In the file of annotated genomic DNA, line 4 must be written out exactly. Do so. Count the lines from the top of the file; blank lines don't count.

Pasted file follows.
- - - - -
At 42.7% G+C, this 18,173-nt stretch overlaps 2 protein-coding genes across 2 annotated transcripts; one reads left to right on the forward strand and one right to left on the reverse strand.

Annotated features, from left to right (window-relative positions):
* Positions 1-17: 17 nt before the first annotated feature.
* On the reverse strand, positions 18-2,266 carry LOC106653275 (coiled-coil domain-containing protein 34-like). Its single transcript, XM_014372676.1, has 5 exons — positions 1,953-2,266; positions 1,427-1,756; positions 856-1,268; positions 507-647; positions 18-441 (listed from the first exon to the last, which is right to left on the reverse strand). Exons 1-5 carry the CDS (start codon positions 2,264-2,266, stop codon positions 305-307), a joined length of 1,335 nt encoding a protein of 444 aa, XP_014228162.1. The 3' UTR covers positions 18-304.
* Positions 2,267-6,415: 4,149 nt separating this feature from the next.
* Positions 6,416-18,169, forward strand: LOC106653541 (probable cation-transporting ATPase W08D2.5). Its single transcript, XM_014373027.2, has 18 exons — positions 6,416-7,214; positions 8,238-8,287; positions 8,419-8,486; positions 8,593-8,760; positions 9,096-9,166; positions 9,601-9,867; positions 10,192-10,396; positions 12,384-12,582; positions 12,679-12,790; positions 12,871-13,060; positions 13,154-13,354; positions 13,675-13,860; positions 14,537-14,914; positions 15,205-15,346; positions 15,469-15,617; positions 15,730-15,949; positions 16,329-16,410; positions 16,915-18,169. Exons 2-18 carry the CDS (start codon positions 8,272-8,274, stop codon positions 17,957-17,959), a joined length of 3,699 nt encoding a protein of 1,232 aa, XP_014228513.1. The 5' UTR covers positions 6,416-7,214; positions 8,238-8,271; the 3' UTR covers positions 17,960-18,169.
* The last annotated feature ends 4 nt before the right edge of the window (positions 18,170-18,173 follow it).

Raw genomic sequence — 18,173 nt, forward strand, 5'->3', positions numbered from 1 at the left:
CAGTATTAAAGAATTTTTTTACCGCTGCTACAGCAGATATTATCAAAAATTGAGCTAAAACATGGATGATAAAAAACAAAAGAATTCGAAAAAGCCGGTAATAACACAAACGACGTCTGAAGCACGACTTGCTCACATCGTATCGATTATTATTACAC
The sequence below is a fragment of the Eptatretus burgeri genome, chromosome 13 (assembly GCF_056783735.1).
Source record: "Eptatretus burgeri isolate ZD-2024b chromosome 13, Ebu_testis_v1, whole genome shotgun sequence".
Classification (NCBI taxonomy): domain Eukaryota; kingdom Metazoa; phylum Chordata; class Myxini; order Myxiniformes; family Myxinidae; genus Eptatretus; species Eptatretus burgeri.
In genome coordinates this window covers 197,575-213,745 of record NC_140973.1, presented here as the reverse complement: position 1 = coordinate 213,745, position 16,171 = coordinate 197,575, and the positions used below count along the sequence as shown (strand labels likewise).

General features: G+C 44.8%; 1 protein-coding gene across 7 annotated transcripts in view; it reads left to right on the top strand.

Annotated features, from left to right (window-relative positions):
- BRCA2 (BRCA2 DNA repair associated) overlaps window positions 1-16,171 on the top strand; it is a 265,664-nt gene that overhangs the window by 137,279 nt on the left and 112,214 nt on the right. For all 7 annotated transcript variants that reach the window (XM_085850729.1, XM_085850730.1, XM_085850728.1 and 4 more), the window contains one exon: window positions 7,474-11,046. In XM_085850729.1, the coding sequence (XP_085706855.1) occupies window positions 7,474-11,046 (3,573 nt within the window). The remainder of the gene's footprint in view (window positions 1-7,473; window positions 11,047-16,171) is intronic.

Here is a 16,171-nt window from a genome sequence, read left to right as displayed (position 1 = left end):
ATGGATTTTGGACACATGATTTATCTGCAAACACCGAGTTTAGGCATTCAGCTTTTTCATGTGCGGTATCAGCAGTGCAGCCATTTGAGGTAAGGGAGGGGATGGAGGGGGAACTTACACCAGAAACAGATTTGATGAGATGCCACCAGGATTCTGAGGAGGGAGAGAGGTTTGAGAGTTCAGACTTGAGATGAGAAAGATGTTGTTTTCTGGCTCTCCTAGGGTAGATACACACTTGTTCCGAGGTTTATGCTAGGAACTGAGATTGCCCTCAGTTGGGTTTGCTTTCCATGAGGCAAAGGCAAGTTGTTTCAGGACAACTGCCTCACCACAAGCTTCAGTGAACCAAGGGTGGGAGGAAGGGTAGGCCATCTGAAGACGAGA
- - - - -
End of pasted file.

* On the reverse strand, positions 18-2,266 carry LOC106653275 (coiled-coil domain-containing protein 34-like). Its single transcript, XM_014372676.1, has 5 exons — positions 1,953-2,266; positions 1,427-1,756; positions 856-1,268; positions 507-647; positions 18-441 (listed from the first exon to the last, which is right to left on the reverse strand). Exons 1-5 carry the CDS (start codon positions 2,264-2,266, stop codon positions 305-307), a joined length of 1,335 nt encoding a protein of 444 aa, XP_014228162.1. The 3' UTR covers positions 18-304.